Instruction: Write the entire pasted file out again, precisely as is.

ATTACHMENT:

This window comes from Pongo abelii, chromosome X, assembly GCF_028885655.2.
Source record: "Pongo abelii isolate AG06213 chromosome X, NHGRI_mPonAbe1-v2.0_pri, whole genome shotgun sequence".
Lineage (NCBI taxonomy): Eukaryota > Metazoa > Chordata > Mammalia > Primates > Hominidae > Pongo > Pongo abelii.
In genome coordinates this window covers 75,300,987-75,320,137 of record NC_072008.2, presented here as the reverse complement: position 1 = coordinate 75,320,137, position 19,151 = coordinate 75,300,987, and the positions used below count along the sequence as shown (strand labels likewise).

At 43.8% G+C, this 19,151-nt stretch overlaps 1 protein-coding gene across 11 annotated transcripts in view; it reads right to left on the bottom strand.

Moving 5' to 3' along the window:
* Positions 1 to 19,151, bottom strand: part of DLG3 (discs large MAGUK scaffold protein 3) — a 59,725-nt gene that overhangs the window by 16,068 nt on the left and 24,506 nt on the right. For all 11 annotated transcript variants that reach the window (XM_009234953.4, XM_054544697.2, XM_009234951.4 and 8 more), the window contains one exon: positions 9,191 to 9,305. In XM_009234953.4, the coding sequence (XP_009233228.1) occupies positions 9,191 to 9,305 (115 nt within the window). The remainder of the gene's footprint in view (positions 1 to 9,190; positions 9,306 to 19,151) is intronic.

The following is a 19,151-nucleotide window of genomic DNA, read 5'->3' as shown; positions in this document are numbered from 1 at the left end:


This window comes from Pongo abelii, chromosome X, assembly GCF_028885655.2.
Source record: "Pongo abelii isolate AG06213 chromosome X, NHGRI_mPonAbe1-v2.0_pri, whole genome shotgun sequence".
Lineage (NCBI taxonomy): Eukaryota > Metazoa > Chordata > Mammalia > Primates > Hominidae > Pongo > Pongo abelii.
In genome coordinates this window covers 75,300,987-75,320,137 of record NC_072008.2, presented here as the reverse complement: position 1 = coordinate 75,320,137, position 19,151 = coordinate 75,300,987, and the positions used below count along the sequence as shown (strand labels likewise).

At 43.8% G+C, this 19,151-nt stretch overlaps 1 protein-coding gene across 11 annotated transcripts in view; it reads right to left on the bottom strand.

Moving 5' to 3' along the window:
* Positions 1 to 19,151, bottom strand: part of DLG3 (discs large MAGUK scaffold protein 3) — a 59,725-nt gene that overhangs the window by 16,068 nt on the left and 24,506 nt on the right. For all 11 annotated transcript variants that reach the window (XM_009234953.4, XM_054544697.2, XM_009234951.4 and 8 more), the window contains one exon: positions 9,191 to 9,305. In XM_009234953.4, the coding sequence (XP_009233228.1) occupies positions 9,191 to 9,305 (115 nt within the window). The remainder of the gene's footprint in view (positions 1 to 9,190; positions 9,306 to 19,151) is intronic.

The following is a 19,151-nucleotide window of genomic DNA, read 5'->3' as shown; positions in this document are numbered from 1 at the left end: